Wednesday, July 15, 2015

Jonah III- Sermon Notes

Jonah III- 4:1-11
Sermon Notes
Mad at God’s Kindness
July 12, 2015
Lynchburg, Virginia

         Chapter four of Jonah is very interesting. Jonah has had an incredible encounter with God. God spoke to Him. He turned and ran. God headed him off, put him in a trance of sleep, confronted him with a storm, caused the sailors to throw him into the sea, provided a fish to swallow him, which took him down to the depths of the sea, even into the heart of Sheol, itself.
From this place of utter abandonment, Jonah called out to God and God heard his cry. God spoke to the fish and it deposited Jonah onto dry land. Jonah then did the will of  God, preaching repentance to Nineveh. His preaching was particularly effective. In just a few days time, the King issues a decree that all Nineveh should repent of their sins and turn from the violence that is in their hands.
This event makes Jonah the most successful preacher of all time. You would think that he would be elated with God and pleased and eager to meet his many hundreds of thousands or even millions of new friends who are saved from destruction. Jonah was a hero to them and they were no doubt extremely grateful for his preaching. Thus, they were turned around and saved from sure destruction at the hands of the mighty and holy one true God.
But Jonah continues with his surprises. He is not pleased at all. Nineveh repents in sackcloth and ashes. That is better than Jonah can muster. Instead of rejoicing with them at the revelation of God’s mercy towards them, he secretly hopes that God will still wipe them out. So, he sits opposite the city, waiting to see if their repentance is incomplete or short lived, so that God will still hold to His word to destroy the city.
Jonah is mad at God’s Kindness.

         3:10 And God saw their works, that they turned from their evil way; and God repented of the evil, that he had said that he would do unto them; and he did it not.
         When Jonah preached to them, they repented and God saw their repentance. They are not merely sorry for their sins, they turn from their sins and turned towards God’s mercy. When they turned towards God, God turned His wrath away from them. He did not do what He said He was going to do, namely, wipe them out. Instead, He did what He intended to do if they repented. He forgave them.

Jonah 4:1   But it displeased Jonah exceedingly, and he was very angry.
Jonah’s response to God’s kindness is quite arresting. I think most of us would be very glad for God to spare wicked people that repent. We have to understand that we have been conditioned by the graciousness of the gospel for a very long time. We understand that God does not treat us as we deserve but rather better than we deserve. Jonah had been rebellious to God. If God treated him with strict justice, Jonah himself, would have been destroyed. But God treated Jonah with mercy. God understood Jonah’s frame and gave him room to repent. But Jonah did not offer that same sort of room to others to repent.
We learn in the conditions annexed to the Lord’s prayer.
We pray, Forgive us our debts as we forgive our debtors. Or, forgive us our sins as we forgive those who sin against us. Or, forgive us our trespasses as we forgive those who trespass against us.
When we say this, we get the first part just fine. Forgive us our sins, O Lord. We may even plead in the name of Jesus, as we should. We expect God to forgive us because He promises to do so, in Jesus Christ.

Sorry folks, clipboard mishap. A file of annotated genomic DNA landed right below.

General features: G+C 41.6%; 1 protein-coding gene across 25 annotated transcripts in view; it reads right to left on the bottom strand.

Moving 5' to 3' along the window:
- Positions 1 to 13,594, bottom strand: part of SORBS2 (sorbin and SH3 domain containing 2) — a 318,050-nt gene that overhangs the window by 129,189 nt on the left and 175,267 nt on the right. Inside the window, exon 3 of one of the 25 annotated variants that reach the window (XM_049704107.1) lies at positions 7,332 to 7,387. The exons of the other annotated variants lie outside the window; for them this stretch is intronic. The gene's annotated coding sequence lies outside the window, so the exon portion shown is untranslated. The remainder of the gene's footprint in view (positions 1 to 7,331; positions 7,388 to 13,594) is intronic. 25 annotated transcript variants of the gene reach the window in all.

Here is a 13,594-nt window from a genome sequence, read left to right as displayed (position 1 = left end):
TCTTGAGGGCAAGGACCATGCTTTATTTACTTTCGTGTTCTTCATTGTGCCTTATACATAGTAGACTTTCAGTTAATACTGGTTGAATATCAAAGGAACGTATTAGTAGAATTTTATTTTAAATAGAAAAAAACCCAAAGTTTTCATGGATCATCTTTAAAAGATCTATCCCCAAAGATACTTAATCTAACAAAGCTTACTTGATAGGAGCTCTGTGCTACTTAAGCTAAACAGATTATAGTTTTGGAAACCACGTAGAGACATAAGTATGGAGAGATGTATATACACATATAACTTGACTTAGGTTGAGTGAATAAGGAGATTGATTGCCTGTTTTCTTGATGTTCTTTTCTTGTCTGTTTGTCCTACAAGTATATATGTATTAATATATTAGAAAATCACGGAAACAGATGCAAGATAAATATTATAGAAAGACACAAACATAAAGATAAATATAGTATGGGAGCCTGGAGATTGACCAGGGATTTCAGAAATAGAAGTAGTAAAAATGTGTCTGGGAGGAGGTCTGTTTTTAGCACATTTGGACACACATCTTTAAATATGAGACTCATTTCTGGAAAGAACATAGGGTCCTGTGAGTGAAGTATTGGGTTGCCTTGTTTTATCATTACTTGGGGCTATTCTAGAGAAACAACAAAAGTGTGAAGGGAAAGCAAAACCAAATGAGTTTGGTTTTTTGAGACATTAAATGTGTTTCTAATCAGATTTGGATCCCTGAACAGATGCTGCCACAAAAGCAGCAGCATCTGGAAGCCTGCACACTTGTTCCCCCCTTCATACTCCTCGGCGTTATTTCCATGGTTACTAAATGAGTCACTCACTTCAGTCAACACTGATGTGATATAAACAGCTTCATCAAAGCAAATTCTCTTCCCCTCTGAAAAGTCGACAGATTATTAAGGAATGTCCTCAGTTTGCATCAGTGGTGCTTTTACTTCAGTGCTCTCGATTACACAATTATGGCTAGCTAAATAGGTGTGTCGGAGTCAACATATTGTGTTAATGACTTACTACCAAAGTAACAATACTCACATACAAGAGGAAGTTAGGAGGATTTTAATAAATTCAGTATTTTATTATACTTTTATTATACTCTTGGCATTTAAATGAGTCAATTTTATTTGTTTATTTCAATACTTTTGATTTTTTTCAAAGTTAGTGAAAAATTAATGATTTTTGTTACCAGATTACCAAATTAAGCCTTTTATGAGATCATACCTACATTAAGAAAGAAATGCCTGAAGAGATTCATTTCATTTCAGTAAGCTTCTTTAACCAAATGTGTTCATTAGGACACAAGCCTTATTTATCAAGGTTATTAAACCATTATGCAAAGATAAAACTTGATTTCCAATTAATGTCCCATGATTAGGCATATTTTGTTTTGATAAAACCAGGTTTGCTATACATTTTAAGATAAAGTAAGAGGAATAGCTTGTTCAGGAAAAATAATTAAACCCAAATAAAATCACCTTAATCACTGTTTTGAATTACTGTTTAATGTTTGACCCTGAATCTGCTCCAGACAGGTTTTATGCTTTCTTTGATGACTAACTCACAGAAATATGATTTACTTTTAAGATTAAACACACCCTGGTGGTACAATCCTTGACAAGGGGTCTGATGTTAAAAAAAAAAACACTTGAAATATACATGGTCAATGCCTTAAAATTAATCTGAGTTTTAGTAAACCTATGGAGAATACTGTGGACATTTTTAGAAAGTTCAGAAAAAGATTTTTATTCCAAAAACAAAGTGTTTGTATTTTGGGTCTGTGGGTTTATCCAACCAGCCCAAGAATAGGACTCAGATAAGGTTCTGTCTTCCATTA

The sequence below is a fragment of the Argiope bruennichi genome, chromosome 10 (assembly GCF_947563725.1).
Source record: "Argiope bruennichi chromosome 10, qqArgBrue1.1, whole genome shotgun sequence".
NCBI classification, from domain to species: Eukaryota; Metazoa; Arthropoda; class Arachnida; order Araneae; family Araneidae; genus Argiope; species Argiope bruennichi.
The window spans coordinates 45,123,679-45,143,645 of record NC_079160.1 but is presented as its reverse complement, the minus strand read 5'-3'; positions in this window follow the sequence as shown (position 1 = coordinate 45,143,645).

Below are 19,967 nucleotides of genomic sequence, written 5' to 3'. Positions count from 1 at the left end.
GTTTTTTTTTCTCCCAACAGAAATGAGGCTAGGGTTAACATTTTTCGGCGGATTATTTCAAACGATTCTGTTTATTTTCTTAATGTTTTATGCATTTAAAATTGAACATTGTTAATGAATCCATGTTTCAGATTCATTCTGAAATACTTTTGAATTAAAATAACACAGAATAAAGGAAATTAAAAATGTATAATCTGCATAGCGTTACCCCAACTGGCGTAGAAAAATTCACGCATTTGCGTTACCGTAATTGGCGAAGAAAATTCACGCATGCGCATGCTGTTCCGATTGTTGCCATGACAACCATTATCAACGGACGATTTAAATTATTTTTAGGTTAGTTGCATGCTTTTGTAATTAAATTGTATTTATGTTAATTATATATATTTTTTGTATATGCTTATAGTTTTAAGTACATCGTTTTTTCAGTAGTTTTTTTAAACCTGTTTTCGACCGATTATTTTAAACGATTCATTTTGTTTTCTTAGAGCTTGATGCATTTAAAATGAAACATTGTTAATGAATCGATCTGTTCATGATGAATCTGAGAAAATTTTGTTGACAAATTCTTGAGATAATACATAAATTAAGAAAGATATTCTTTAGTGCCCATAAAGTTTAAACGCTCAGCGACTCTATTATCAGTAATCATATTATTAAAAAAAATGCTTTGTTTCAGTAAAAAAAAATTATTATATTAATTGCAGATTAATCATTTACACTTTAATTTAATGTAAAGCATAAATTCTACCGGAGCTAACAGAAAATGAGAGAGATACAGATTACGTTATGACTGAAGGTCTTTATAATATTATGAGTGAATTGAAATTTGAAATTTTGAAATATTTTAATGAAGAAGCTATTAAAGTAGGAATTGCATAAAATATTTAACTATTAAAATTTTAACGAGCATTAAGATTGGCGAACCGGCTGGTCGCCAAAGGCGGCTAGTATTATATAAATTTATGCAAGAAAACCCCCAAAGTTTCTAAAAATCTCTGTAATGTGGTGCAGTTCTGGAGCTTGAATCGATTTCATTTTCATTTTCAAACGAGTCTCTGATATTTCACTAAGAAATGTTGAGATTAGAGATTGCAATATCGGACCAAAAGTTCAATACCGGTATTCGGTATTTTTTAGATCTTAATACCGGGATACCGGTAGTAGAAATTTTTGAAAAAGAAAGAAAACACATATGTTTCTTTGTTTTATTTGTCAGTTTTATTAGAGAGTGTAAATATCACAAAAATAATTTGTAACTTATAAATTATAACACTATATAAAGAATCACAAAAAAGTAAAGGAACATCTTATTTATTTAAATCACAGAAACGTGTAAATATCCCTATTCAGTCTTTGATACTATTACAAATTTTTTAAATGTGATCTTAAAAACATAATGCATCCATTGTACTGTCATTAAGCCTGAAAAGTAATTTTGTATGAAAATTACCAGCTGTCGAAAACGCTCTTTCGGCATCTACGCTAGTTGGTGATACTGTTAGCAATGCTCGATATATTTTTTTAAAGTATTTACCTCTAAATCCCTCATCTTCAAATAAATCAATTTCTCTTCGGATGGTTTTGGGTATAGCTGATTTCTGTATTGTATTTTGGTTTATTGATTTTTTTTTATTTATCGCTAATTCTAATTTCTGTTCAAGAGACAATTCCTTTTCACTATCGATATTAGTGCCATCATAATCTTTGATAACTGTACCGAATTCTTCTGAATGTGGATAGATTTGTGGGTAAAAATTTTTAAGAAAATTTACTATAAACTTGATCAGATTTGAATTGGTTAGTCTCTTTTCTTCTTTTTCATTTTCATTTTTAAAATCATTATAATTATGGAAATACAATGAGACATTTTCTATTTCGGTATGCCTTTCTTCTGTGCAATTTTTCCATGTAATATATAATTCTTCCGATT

But we forget that the forgiveness is conditional. We do not like that part. We want God to love us unconditional. We have an entire industry of Christian greeting cards based upon the unconditional love of God. It is true that God’s love towards us is unmerited by us. We did not earn His love. But God’s continued kindness towards us is, indeed, conditional.
Listen to the condition.
Matt 6:14-15     14 For if ye forgive men their trespasses, your heavenly Father will also forgive you: 15 But if ye forgive not men their trespasses, neither will your Father forgive your trespasses.
God chooses us in Jesus Christ and showers His grace upon out of His mere good pleasure. He chooses to be kind to us and His kindness leads us to repentance. We turn from our sins and we turn to Jesus.
But then He expects us to grant that same kind of forgiveness to others. If we do not, then we cannot be His disciples. If we are forgiven but refuse to forgive, then we get unforgiven by God.
You see, what happened to Nineveh can work in reverse. God threatened to wipe them out. They repent and He changes His mind. He relents.
God speaks peace to us in Christ. We who seek forgiveness from God find it in Jesus Christ. But if we will not grant God’s kindness to others, then God revokes the peace that He granted to us. If you will not forgive then you will not be forgiven.
Therefore, we see as a necessary condition of saving grace, the real desire and ability to forgive others. If you find in your heart, a stubborn, self-justifying refusal to fully and freely forgive other people, then you are not filled with God’s Spirit. The grace that has been bestowed upon you in baptism, in fellowship with God’s people, in the Communion of the saints at the Lord’s Table, is all for naught. God will revoke it all and you will not receive the blessing of God nor the inheritance of the promises, life after death in glory nor the Resurrection of the Body.
So, what do you do? How do you change this? Well, you have to practice that grace that is given to you. You have been forgiven, freely forgive. But what if they don’t really mean it? What if the repentance is not deep enough? What if they are not remorseful enough? Well, forgive anyway. Do not hold it against them.
Jesus forgave from the cross. He forgave those who murdered him unjustly. Father forgive them, for they know not what they do. They were not coming to him in sackcloth and ashes. They were still enemies, just as we were, until we were drawn and saved by God’s kindness.
We don’t like this truth. It requires us to be obedient even while others are still being disobedient. We forgive them but they rub it in our faces. You forgive me? It should be me that is forgiving you! But take no offense. Forgive and it will be forgiven you. Retain bitterness and hatred in your heart and be eaten alive!